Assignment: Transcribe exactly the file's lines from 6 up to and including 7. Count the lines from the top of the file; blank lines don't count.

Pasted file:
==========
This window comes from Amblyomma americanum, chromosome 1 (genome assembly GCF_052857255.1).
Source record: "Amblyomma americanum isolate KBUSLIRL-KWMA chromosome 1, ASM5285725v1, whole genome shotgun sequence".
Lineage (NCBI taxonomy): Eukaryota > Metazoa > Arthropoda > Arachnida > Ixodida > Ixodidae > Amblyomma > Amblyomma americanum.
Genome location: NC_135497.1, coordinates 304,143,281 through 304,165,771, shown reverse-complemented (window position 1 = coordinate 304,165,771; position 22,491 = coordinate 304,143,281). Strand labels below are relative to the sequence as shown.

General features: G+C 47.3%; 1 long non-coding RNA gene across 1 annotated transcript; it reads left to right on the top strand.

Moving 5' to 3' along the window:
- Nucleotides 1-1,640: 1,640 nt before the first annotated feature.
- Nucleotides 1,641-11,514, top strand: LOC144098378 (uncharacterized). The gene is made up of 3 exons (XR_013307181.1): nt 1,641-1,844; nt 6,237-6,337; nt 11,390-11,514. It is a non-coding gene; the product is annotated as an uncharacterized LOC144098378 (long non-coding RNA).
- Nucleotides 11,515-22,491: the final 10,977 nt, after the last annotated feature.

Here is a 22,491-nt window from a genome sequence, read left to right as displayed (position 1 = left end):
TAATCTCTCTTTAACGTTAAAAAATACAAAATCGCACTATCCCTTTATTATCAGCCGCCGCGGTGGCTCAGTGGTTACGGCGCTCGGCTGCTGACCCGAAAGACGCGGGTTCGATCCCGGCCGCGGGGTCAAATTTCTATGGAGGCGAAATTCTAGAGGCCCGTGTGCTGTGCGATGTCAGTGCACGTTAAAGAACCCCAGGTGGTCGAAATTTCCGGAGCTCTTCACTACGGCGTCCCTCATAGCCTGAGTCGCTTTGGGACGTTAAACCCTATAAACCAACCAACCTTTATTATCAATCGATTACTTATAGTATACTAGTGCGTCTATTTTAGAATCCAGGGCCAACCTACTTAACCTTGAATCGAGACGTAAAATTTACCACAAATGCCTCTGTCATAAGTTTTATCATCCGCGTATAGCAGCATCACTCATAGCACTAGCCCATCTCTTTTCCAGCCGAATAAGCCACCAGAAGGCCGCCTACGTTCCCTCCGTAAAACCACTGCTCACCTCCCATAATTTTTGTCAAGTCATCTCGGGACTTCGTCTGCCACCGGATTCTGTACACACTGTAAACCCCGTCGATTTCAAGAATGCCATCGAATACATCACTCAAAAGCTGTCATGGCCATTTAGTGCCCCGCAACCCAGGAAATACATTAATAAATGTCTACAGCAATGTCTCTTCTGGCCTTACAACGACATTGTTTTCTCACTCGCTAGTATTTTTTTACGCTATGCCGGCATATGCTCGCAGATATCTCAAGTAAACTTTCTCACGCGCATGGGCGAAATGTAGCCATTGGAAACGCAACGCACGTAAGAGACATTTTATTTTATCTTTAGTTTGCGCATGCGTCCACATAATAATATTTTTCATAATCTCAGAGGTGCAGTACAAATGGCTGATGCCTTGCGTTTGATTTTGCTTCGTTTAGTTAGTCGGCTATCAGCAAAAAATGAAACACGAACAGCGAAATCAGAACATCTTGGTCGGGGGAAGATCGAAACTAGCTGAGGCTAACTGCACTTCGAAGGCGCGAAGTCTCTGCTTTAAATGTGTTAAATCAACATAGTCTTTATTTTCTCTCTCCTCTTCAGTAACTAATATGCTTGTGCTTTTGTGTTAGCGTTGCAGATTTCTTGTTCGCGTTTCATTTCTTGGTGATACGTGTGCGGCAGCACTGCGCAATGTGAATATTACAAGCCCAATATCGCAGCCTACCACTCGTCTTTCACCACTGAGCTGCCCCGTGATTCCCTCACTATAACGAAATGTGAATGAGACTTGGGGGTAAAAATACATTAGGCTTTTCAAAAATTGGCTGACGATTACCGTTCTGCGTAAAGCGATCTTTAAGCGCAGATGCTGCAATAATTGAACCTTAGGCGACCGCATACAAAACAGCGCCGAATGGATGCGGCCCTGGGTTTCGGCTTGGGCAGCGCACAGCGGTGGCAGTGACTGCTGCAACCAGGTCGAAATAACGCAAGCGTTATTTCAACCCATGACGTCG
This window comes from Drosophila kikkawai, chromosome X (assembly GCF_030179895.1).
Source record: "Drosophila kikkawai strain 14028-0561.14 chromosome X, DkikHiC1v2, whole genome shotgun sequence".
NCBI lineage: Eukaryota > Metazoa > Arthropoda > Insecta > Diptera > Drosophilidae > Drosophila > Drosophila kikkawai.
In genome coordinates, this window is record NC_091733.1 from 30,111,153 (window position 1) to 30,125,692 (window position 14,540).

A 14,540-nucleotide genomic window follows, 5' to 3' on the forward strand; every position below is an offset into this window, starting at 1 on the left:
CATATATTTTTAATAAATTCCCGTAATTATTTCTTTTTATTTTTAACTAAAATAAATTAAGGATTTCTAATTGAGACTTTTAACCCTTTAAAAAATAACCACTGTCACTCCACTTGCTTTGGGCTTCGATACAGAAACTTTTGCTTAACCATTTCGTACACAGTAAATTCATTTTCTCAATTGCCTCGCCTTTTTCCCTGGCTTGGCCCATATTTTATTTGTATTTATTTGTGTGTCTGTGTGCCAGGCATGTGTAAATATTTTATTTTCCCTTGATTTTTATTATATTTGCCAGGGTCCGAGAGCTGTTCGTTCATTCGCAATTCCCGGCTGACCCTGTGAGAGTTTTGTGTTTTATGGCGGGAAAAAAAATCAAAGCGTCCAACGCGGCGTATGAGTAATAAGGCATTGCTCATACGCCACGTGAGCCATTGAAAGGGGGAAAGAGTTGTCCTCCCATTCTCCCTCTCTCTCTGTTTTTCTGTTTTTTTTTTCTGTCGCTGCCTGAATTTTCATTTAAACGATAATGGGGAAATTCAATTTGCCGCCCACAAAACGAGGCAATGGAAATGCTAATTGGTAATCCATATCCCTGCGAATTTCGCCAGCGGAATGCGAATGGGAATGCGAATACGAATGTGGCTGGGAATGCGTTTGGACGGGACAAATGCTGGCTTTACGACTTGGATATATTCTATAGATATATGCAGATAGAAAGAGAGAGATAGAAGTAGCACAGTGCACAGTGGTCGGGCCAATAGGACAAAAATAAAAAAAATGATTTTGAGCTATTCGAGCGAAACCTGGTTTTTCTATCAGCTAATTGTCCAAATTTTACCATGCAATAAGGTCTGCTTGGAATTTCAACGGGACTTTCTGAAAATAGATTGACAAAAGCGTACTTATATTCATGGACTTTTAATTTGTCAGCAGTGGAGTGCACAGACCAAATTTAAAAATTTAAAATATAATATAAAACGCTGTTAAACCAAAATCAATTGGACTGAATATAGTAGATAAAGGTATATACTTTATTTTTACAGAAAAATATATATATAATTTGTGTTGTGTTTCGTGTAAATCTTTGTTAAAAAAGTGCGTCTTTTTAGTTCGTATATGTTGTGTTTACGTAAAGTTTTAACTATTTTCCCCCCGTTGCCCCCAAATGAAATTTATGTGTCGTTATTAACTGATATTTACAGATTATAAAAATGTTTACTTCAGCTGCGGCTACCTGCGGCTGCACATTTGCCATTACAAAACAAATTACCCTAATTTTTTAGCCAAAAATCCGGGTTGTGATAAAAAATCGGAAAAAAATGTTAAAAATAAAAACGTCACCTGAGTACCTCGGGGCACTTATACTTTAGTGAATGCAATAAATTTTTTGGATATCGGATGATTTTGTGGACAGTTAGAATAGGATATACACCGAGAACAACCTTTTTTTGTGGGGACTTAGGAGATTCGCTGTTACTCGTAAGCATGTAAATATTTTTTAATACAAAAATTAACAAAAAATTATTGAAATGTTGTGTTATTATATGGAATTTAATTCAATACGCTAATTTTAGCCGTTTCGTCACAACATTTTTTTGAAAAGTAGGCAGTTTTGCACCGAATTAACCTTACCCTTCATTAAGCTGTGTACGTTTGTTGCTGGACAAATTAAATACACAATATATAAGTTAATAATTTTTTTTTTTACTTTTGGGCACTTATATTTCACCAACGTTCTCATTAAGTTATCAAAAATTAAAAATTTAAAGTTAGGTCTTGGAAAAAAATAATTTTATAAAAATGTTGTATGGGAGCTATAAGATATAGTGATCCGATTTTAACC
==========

Moving 5' to 3' along the window:
- Nucleotides 1-1,640: 1,640 nt before the first annotated feature.